Clashes Break Out in Athens at Mass Protest against Name Dispute Deal with Macedonia
A large rally in the Greek capital was supposed by a farmers’ blockade of the main road leading from Greece to Macedonia’s capital Skopje.
Violent clashes between protesters and riot police erupted in Greece’s capital Athens on Sunday after during a mass rally against the ratification of the name dispute deal with Macedonia.
The protest in Athens brought together tens of thousands of protesters from around Greece a day after the Tsipras government tabled the Macedonian name dispute deal for ratification to the Greek Parliament.
It also came days after the leftist Cabinet of Greek Prime Minister Alexis Tsipras barely survived a confidence vote over the name deal with Greece’s northern neighbor, the former Yugoslav republic of Macedonia.
Some 60,000 protesters rallied in Athens on Sunday against the agreement with Macedonia, according to the police, while the organizers said their number exceeded 150,000, reports Greek news site Naftemporiki.
The police also said a total of 326 buses with protesters had arrived in the capital from the country’s provinces, although some 3,000 were expected by the organizers.
Their original expectations were for 600,000 participants in the anti-name deal rally in the Greek capital.
Yet, farmers in Northern Greece did blockade the main road to Macedonia’s capital Skopje for several hours in solidarity with the protesters in Athens.
Clashes on Sunday afternoon erupted after several dozen protesters attempted to reach the front of the Greek Parliament building leading the riot police to fend them off, including with tear gas. The authorities said 10 riot police officers had been injured.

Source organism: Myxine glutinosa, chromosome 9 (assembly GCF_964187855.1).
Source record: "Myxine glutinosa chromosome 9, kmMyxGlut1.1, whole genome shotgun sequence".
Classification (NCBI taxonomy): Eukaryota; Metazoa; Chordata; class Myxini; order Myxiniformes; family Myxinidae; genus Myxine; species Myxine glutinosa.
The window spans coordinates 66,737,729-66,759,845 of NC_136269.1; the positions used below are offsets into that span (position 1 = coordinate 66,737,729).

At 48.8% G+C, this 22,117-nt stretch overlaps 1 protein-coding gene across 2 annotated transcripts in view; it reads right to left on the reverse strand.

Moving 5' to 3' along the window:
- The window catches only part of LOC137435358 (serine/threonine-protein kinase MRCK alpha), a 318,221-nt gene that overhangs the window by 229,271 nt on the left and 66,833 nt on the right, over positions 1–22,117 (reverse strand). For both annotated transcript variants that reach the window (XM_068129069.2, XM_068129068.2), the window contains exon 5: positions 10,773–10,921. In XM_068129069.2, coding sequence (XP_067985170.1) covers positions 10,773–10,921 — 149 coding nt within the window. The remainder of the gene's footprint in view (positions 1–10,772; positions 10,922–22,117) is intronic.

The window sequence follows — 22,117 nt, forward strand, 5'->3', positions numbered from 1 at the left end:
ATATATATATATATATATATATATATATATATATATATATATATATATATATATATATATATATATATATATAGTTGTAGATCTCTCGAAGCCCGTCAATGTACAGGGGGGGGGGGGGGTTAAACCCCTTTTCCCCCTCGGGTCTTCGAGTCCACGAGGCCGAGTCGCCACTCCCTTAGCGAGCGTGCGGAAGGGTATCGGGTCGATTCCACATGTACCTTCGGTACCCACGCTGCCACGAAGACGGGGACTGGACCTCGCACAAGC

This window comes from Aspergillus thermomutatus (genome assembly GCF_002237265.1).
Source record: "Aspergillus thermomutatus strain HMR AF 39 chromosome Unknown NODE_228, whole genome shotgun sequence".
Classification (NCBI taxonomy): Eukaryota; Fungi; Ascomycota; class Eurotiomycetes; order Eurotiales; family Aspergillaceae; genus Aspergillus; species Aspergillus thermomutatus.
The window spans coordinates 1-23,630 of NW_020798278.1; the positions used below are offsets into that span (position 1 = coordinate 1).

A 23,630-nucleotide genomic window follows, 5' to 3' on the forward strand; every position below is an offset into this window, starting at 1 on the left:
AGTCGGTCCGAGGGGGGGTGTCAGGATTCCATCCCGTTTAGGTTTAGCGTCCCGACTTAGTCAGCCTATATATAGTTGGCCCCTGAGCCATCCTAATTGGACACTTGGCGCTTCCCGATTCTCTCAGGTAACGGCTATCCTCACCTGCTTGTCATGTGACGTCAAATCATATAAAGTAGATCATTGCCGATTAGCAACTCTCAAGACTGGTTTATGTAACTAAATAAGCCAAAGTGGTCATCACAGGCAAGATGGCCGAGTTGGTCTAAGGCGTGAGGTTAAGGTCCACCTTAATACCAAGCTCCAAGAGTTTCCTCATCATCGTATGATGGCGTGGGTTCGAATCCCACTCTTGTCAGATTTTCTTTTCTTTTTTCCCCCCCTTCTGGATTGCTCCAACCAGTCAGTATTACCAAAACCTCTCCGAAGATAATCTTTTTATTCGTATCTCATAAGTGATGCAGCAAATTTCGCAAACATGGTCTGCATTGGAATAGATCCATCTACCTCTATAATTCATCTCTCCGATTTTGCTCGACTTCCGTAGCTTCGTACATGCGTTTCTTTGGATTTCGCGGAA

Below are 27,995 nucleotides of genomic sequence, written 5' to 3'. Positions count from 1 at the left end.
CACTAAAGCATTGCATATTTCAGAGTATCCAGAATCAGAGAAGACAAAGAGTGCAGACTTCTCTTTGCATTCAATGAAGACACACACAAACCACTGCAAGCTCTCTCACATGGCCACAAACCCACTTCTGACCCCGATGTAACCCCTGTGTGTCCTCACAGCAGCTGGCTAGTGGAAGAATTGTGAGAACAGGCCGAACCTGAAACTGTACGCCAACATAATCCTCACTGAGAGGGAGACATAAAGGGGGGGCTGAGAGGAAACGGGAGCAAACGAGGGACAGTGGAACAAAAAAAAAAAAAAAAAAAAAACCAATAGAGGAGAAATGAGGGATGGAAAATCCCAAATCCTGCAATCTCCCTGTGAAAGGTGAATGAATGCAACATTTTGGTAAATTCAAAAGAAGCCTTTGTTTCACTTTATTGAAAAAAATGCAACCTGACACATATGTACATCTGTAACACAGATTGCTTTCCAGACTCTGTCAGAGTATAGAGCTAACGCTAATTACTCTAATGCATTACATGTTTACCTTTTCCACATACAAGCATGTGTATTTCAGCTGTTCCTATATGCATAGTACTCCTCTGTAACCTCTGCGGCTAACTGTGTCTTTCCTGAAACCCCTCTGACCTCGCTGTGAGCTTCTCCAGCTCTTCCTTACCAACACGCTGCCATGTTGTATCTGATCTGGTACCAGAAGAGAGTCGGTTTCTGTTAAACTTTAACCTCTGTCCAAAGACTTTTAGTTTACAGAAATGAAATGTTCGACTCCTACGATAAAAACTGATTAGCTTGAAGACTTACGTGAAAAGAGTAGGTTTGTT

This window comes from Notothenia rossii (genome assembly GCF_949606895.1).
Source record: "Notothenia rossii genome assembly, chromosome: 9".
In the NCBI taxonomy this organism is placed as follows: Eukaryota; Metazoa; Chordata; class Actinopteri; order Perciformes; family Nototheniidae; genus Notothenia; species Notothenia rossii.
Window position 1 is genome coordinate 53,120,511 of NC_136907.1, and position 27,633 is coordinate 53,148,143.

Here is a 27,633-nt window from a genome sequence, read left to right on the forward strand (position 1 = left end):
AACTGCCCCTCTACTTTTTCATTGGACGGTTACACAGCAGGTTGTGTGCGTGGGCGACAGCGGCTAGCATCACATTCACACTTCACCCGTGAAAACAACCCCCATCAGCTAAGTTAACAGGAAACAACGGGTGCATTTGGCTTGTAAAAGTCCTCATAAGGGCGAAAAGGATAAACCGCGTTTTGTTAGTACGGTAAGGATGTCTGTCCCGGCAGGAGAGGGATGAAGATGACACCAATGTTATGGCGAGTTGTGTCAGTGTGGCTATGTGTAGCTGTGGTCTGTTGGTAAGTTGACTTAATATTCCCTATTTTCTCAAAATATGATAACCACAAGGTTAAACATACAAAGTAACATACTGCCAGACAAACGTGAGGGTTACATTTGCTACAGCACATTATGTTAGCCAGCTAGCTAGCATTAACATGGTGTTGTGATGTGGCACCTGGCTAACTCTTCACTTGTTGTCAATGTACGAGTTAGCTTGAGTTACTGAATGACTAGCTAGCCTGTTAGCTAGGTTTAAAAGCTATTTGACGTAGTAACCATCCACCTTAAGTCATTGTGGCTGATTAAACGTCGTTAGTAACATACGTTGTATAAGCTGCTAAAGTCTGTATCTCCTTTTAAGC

The police’s handling of the situation immediately drew negative reactions from critics, including the opposition rightist New Democracy party, which presented holds a 15% – 20% lead before Tsipras’s ruling leftist SYRIZA party, according to some public opinion polls.
A New Democracy MP even accused the Greek police of staging a provocation by deliberately allowing dozens of protesters to get close to the Parliament building so as to have an excuse to release tear gas on the protest rally.
Tsipras responded with a statement from his office directly blaming the clashes on “extremist elements and members of Golden Dawn”, refering to Greece’s most prominent far-right political formation.
The Greece – Macedonia name dispute deal was negotiated in June 2018 by Tsipras and Macedonia’s Prime Minister Zoran Zaev in the so called Prespa (Prespes) Agreement.
Under it, the former Yugoslav republic of Macedonia would adopt the name “Republic of North Macedonia”, while Greece would recognize its new name, and lift its vetoes to the former’s accession talks with NATO and the EU.
Greece has been vetoing Macedonia’s bids to join the EU and NATO since it insists the name of the former Yugoslav republic threatens its national integrity as northern Greek administrative districts are also named “Macedonia”.
(Banner image: TV grab from AFP)